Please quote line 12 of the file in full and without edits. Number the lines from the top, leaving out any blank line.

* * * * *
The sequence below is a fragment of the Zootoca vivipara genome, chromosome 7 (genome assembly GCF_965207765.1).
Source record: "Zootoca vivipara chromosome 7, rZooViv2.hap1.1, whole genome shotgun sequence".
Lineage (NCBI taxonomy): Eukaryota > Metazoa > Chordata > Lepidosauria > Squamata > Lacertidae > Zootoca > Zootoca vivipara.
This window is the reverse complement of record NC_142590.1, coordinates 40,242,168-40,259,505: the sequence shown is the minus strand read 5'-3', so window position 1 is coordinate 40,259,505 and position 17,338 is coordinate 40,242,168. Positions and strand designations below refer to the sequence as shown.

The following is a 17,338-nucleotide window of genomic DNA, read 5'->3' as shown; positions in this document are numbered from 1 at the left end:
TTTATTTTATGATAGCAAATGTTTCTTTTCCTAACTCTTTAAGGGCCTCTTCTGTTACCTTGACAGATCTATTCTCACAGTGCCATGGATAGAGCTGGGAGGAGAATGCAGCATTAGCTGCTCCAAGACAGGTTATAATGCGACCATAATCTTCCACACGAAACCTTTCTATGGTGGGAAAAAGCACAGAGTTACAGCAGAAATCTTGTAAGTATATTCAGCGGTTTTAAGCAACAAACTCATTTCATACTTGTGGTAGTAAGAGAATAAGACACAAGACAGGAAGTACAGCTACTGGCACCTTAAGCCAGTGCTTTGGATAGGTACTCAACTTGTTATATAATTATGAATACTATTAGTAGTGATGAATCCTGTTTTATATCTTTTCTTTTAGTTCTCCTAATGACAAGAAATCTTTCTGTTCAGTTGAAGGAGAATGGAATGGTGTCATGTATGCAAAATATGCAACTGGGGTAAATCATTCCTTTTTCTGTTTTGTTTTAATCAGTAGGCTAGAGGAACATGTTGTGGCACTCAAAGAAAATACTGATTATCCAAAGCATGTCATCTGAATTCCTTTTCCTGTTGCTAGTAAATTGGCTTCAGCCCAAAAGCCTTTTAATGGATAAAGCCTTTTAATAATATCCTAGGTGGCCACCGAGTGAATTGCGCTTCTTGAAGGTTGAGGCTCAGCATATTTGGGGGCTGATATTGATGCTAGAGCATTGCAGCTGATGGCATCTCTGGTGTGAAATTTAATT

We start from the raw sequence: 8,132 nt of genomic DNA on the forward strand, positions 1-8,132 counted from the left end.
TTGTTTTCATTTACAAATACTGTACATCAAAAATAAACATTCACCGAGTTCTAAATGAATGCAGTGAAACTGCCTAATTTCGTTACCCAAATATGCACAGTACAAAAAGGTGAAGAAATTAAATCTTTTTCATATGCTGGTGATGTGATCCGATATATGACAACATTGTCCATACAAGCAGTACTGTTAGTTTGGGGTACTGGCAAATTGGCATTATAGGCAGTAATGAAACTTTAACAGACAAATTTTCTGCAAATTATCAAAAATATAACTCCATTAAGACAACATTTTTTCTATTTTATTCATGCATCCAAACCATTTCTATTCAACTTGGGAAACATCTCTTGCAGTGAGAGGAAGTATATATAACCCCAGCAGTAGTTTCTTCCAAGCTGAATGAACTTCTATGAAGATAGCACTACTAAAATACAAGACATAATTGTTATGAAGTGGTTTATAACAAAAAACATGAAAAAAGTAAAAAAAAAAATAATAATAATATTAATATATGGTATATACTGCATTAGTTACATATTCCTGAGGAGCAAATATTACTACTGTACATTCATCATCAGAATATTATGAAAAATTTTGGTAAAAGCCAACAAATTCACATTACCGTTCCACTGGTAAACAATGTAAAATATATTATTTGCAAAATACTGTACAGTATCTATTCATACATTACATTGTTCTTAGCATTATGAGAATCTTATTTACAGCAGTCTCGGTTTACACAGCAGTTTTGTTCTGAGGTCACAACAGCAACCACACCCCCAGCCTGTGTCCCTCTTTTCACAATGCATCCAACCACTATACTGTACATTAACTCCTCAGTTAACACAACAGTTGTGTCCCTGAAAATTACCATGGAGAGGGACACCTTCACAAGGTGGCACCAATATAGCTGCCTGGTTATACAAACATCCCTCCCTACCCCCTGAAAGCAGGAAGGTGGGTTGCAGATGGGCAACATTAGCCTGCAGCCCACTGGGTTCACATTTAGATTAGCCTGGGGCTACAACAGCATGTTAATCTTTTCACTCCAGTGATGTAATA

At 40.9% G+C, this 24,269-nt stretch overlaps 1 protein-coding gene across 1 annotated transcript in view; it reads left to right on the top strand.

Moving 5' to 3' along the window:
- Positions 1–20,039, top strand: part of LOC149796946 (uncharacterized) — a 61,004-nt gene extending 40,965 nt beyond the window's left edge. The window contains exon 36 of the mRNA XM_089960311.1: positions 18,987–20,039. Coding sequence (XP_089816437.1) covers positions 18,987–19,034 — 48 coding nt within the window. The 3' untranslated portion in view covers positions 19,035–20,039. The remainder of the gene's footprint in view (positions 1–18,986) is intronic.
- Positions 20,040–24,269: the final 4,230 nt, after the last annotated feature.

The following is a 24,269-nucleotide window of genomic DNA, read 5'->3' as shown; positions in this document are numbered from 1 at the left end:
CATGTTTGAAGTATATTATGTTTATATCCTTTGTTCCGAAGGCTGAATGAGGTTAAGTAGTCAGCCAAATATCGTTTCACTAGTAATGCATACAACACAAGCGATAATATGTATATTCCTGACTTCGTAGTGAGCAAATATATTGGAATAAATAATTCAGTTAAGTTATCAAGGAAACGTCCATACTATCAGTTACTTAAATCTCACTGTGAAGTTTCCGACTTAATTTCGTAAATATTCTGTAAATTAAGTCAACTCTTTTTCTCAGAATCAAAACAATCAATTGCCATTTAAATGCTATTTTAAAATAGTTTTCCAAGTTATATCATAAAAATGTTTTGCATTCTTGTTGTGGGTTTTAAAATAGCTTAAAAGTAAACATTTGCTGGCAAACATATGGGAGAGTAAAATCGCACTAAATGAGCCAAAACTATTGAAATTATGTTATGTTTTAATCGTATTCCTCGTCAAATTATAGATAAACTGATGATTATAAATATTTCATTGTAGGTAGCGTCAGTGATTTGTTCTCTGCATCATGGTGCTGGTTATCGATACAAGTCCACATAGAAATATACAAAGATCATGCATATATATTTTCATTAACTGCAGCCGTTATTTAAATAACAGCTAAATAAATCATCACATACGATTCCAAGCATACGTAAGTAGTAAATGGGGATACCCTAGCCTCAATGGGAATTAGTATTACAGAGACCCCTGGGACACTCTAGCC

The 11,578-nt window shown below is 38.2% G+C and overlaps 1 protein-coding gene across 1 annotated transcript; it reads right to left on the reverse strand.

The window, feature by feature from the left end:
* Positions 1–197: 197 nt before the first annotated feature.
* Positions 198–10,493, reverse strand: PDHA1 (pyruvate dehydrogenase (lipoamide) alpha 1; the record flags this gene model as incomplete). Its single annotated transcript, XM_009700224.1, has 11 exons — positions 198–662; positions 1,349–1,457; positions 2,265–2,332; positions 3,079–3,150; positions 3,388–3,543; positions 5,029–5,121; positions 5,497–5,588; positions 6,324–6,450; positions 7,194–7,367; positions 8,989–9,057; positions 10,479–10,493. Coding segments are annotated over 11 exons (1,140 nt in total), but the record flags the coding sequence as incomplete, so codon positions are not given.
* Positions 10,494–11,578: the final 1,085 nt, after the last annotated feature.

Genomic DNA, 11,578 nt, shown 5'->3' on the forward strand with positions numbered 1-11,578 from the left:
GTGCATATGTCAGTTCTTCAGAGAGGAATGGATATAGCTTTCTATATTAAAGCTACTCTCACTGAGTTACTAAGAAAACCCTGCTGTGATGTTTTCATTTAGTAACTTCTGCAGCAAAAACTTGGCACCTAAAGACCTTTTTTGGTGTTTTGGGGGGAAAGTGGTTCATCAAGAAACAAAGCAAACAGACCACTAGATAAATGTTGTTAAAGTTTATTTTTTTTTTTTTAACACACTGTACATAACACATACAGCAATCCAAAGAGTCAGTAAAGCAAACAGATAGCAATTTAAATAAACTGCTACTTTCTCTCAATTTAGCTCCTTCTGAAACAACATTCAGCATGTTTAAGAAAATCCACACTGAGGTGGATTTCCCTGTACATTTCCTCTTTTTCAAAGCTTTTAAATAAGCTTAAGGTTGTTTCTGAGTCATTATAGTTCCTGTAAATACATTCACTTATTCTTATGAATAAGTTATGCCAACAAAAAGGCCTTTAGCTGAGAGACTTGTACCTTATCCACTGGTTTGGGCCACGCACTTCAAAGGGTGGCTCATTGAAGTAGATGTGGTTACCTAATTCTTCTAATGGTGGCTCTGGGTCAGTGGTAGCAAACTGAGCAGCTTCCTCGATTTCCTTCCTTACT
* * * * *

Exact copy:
- Positions 20,040–24,269: the final 4,230 nt, after the last annotated feature.